Da Vinci's Way: Fashion, Renaissance Style
Follow Instagram fashion trends today, and you'll see influencers showing the latest trends. But how would a fashionista in the fifteenth century know what not to wear?
The fashions here are kind of atrocious: women parading in fine linens and silks in a rainbow of colors. For the peasants, the look is what I can only describe as vintage burlap sack. Wealthy citizens show off in the extreme—lace, gold, wigs and furs. And that's just for the men!
In this passage in Da Vinci's Way, Charley muses on what might be trending in fashion in fifteenth-century Florentine society. After all, she arrives unsuitably dressed in twenty-first century clothes!
During the Renaissance, Italian noblewomen wore voluminous gowns with sweeping floor-length sleeves and hats and headresses that were draped, bejewelled, and feathered. The wives and daughters of a rising urban middle class would be status conscious and don clothes to imitate the higher classes. Poor and rural women were likely to wear unrefined linen and wool dresses, as Florence was a center of the wool trade.
As wealth and trade increased throughout Europe, styles changed quickly as women would try to keep up with the de'Medicis. But just as suddenly, the rulers of Florence, or the Church, would change their minds about acceptable public attire for women. Such decrees could lead to scandal, or even become a life-and-death matter!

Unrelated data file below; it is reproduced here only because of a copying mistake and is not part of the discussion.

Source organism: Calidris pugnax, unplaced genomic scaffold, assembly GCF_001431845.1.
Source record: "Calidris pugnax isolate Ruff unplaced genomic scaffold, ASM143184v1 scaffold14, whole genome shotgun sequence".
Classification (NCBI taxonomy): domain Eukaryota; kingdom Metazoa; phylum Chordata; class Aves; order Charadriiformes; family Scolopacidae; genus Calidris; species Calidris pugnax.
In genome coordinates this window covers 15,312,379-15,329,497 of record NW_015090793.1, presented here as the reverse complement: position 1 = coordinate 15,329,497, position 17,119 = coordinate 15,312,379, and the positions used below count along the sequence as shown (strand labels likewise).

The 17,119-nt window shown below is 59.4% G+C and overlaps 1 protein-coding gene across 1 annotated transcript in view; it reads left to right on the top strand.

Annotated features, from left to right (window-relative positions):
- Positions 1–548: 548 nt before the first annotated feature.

Artists, commissioned by wealthy families, sought to capture the feminine ideal of Beauty. During the Renaissance, this would have meant pale skin, a full, voluptuous figure, a high forehead and delicate facial features. Makeup for women in the day would reflect that although, unfortunately, they may have also included some dangerous poisons in their fabrication, including lead, mercury and sulfur.
Just like today, many women, especially in the nobility, were slaves to capturing the look in vogue. Artists, not photographers, would capture the perfect selfie. And judging from his exquisite care in capturing their images, Leonardo da Vinci seems to have loved women. Fashion portraiture being the best record of the times, we'll let some of Leonardo's most famous models share the runway!
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- Artist, Leza The Makeup. "Ideals of Beauty – The Renaissance." Lezamakeup, 22 Jan, 2013. https://lezamakeup.wordpress.com/2013/01/22/ideals-of-beauty-the-renaissance/. Accessed on 6 Sep, 2018.
- Eagles, Lane. "Beauty Adorns Virtue: Italian Renaissance Fashion" Fashion History Timeline, https://fashionhistory.fitnyc.edu/beauty-adorns-virtue-italian-renaissance-fashion/. Accessed on 5 Sep, 2018.
- Gleysteen, Mackenzie. "The Power of Pretty: Feminine Beauty Ideals Hold Importance in Personal, Professional Pursuits" Collegiate Times, 7 Mar, 2018. http://www.collegiatetimes.com/opinion/the-power-of-pretty-feminine-beauty-ideals-hold-importance-in/article_736816d4-222d-11e8-88a8-6f4bfd68487e.html. Accessed on 3 Aug, 2018.
- Hanson, Paige L. "The Renaissance Outfit" Renaissance Clothing and Sumptaury Laws, http://www-personal.umd.umich.edu/~cfinlay/sumptuary.html. Accessed on 16 Aug, 2018.
- Jamilah, TAG Member. "The Ideal Woman" The MET, 17 Feb, 2012. https://www.metmuseum.org/blogs/teen-blog/renaissance-portrait/blog/the-ideal-woman. Accessed on 10 Oct, 2018.